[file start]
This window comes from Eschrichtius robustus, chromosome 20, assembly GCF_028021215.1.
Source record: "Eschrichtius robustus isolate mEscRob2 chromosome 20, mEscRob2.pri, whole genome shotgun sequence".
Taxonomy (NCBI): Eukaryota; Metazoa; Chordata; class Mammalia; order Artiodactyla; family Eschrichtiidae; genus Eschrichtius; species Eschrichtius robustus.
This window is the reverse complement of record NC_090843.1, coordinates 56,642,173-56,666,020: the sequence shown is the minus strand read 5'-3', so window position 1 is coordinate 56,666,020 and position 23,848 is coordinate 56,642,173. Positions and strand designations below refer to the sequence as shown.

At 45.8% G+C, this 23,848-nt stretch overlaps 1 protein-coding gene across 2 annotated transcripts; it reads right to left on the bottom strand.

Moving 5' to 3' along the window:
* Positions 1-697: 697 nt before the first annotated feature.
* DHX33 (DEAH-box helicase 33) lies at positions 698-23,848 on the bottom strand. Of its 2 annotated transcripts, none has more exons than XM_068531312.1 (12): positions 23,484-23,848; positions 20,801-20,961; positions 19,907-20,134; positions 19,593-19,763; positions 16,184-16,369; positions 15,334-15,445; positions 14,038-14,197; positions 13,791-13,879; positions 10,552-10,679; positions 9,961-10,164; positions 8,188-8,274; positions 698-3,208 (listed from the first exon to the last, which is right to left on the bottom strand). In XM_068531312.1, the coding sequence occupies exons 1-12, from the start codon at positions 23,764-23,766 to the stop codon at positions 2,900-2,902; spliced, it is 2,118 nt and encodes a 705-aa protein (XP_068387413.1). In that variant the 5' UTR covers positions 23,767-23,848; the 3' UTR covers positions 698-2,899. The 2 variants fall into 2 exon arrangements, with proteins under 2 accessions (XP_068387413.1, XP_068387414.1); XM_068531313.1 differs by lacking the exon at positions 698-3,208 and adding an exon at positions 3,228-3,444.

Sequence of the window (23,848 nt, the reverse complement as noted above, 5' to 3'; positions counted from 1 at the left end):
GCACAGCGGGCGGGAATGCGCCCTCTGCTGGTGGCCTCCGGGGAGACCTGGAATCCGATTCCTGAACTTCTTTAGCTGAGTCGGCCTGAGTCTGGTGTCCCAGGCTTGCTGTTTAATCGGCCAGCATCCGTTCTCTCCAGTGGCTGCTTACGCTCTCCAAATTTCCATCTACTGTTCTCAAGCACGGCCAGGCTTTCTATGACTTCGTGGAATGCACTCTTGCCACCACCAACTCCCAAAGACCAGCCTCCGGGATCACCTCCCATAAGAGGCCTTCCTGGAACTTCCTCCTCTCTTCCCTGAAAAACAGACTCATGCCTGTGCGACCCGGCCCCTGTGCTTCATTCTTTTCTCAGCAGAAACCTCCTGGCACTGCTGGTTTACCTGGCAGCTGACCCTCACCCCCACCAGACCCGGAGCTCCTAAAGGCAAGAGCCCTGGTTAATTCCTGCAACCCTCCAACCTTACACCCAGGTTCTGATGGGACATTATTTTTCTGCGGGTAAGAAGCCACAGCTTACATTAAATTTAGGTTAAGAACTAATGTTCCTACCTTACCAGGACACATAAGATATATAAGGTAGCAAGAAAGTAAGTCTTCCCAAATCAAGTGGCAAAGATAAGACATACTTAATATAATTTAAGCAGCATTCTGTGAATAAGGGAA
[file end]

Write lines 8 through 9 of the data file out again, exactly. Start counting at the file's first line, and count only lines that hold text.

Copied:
* DHX33 (DEAH-box helicase 33) lies at positions 698-23,848 on the bottom strand. Of its 2 annotated transcripts, none has more exons than XM_068531312.1 (12): positions 23,484-23,848; positions 20,801-20,961; positions 19,907-20,134; positions 19,593-19,763; positions 16,184-16,369; positions 15,334-15,445; positions 14,038-14,197; positions 13,791-13,879; positions 10,552-10,679; positions 9,961-10,164; positions 8,188-8,274; positions 698-3,208 (listed from the first exon to the last, which is right to left on the bottom strand). In XM_068531312.1, the coding sequence occupies exons 1-12, from the start codon at positions 23,764-23,766 to the stop codon at positions 2,900-2,902; spliced, it is 2,118 nt and encodes a 705-aa protein (XP_068387413.1). In that variant the 5' UTR covers positions 23,767-23,848; the 3' UTR covers positions 698-2,899. The 2 variants fall into 2 exon arrangements, with proteins under 2 accessions (XP_068387413.1, XP_068387414.1); XM_068531313.1 differs by lacking the exon at positions 698-3,208 and adding an exon at positions 3,228-3,444.

Sequence of the window (23,848 nt, the reverse complement as noted above, 5' to 3'; positions counted from 1 at the left end):